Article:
In December of 2016, the Brookings Institution's prestigious annual gathering, known as the Saban Forum, showcased John Kerry as its featured speaker. The outgoing Secretary of State used the occasion to outline his views on prospects for Middle East peace – and the centrality of the Palestinians to that endeavor. "There will be no advance and separate peace with the Arab world without the Palestinian process and Palestinian peace," Kerry told his audience. "Everybody needs to understand that. That is a hard reality."
Fast forward three-and-a-half years, and the man who once served as America's top diplomat has been proven profoundly wrong. Last week's signing of the Abraham Accords, as the unfolding peace and normalization deals between Israel, the UAE and Bahrain have come to be known, marks a massive shift in the politics of the Middle East. It is also a stunning repudiation of the traditional thinking about the region that has long been embraced by Kerry and far too many others.
Indeed, since the signing of the Oslo Accords in 1993, the Israeli-Palestinian confrontation has come to be seen in the West as the central pivot of Mideast politics. For more than a quarter-century, the issue has commanded an inordinate amount of attention within the Washington Beltway and in assorted European capitals. It has spawned countless international conferences, repeated peace initiatives and numerous diplomatic overtures, eclipsing a great many other pressing regional concerns in the process. At its core was a singular notion: that Israel needed to pursue an "inside out" strategy, making peace with the Palestinians as a prerequisite for any sort of recognition or normal relations with the Arab world.
Over the past decade, however, that equation has been turned on its head. Israel and the Arab states of the Gulf have drawn progressively closer, propelled by shared concerns regarding a rising and nuclear-hungry Iran. But these early contacts gradually became much more: a regional rapprochement encompassing everything from politics to trade. These ties, conducted largely away from the public eye, were broad, vibrant and ongoing – and all the more striking because they persisted despite an Israeli-Palestinian dialogue that has essentially remained moribund for the better part of two decades. Last week's White House ceremony simply marked the public culmination of this previously-tacit process.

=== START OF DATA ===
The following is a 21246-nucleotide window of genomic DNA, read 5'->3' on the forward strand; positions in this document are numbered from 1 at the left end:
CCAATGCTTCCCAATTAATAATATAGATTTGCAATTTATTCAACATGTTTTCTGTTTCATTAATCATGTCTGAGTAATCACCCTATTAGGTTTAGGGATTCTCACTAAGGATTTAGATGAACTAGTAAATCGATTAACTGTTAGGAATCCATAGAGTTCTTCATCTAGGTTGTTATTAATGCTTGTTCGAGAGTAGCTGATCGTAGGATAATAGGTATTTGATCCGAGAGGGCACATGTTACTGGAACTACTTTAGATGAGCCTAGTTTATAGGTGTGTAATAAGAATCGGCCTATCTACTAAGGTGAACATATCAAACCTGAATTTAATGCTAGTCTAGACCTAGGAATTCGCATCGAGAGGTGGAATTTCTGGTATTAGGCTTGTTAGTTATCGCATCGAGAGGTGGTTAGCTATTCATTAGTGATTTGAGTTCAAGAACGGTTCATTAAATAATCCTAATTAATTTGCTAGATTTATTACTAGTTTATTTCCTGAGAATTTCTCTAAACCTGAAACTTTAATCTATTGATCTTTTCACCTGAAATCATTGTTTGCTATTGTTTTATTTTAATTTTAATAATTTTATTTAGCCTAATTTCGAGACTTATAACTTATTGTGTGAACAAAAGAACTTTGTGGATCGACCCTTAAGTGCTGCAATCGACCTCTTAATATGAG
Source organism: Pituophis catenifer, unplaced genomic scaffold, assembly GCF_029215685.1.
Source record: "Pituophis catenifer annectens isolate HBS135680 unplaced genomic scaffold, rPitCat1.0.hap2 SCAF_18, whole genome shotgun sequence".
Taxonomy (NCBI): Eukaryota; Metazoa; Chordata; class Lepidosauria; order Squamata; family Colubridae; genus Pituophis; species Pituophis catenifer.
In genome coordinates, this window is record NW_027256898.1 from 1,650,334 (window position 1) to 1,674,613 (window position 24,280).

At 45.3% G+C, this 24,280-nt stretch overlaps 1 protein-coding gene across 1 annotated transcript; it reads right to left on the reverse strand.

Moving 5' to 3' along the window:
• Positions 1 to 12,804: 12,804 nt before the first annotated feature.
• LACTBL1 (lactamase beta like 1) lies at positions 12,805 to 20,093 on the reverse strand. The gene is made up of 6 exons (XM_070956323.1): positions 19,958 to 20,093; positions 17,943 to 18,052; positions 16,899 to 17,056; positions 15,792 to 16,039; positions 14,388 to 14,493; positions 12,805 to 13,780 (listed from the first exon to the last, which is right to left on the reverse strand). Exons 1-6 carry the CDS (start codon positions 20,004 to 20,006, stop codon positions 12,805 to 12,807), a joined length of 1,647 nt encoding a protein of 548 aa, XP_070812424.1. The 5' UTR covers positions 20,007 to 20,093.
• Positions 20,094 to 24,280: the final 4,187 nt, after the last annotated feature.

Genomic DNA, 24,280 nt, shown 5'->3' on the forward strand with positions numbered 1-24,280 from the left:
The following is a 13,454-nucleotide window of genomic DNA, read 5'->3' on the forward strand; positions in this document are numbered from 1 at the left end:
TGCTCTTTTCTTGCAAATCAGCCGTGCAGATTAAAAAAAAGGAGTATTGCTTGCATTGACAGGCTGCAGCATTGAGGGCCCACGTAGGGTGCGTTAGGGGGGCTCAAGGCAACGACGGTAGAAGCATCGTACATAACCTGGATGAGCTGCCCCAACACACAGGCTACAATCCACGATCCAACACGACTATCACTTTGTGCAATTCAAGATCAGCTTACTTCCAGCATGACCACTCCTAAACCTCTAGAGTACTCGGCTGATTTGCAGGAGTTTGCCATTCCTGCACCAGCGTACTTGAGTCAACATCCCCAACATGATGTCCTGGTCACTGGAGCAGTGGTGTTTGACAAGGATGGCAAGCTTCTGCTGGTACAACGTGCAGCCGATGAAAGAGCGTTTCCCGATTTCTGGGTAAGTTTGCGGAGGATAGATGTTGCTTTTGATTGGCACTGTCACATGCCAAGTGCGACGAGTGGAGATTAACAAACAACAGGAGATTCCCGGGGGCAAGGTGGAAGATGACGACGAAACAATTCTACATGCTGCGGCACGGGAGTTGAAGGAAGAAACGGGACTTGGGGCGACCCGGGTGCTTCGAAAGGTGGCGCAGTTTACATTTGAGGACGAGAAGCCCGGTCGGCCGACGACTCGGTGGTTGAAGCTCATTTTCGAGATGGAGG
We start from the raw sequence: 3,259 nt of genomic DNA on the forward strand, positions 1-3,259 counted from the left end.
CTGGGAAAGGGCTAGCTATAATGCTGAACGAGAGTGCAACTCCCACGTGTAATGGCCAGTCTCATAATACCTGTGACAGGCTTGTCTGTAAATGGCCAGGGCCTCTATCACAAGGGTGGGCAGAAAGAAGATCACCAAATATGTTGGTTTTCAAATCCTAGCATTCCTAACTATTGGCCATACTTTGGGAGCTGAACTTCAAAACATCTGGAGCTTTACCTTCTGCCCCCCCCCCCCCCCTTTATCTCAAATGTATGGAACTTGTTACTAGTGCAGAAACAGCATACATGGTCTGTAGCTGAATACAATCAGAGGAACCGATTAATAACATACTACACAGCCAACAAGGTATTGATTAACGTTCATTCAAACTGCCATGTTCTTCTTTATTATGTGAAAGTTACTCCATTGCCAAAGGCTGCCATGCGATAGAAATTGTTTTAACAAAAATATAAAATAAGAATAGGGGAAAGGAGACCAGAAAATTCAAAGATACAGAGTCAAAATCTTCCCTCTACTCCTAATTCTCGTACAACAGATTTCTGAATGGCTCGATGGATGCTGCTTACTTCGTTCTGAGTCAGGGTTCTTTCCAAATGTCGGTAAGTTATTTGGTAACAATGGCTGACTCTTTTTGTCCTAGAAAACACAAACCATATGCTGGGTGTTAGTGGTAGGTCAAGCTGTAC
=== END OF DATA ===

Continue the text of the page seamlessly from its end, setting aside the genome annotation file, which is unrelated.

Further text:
Yet none of this should be seen as an abandonment of the Palestinian cause, as some have contended. Far from it. In his formal remarks on Tuesday, Emirati Foreign Minister Abdullah bin Zayed Al Nahyan took pains to stress his government's ongoing commitment to Palestinian prosperity. The Trump administration has done much the same; its "deal of the century," unveiled this past January, includes a pledge of $50 billion in commercial investment into the West Bank and Gaza Strip – equivalent to more than three times the current annual GDP of the Palestinian Territories.
But those things don't seem to be appreciated by the Palestinian leadership, which has characterized the new agreements as nothing short of a betrayal, and promised to sever diplomatic ties with any Arab nation that normalizes relations with Israel. As experts have noted, that stance has put the Palestinians on a "collision course" with the rest of the Arab world. Indeed, Nayef Al-Hajraf, the Secretary General of the Gulf Cooperation Council, went so far as to formally demand an apology from the Palestinian Authority for its conduct and rhetoric.
"The secretary general condemned the falsehoods questioning the historic stance of Gulf nations in support of the rights of Palestinians, calling on responsible Palestinian leaders who participated in that meeting, headed by President Mahmoud Abbas, to apologize for these violations and provocative and false statements, which are against the reality of the relations between the states of the Cooperation Council and the brotherly Palestinian people," the GCC said in an official statement.
That stance speaks volumes about the unfolding politics of the region, where more and more states are now contemplating normalization with Israel, and fewer and fewer are prepared to have their national interests held captive by the Palestinian cause. The resulting message should be crystal clear: the Palestinian Authority needs to join the new political wave, or get left behind.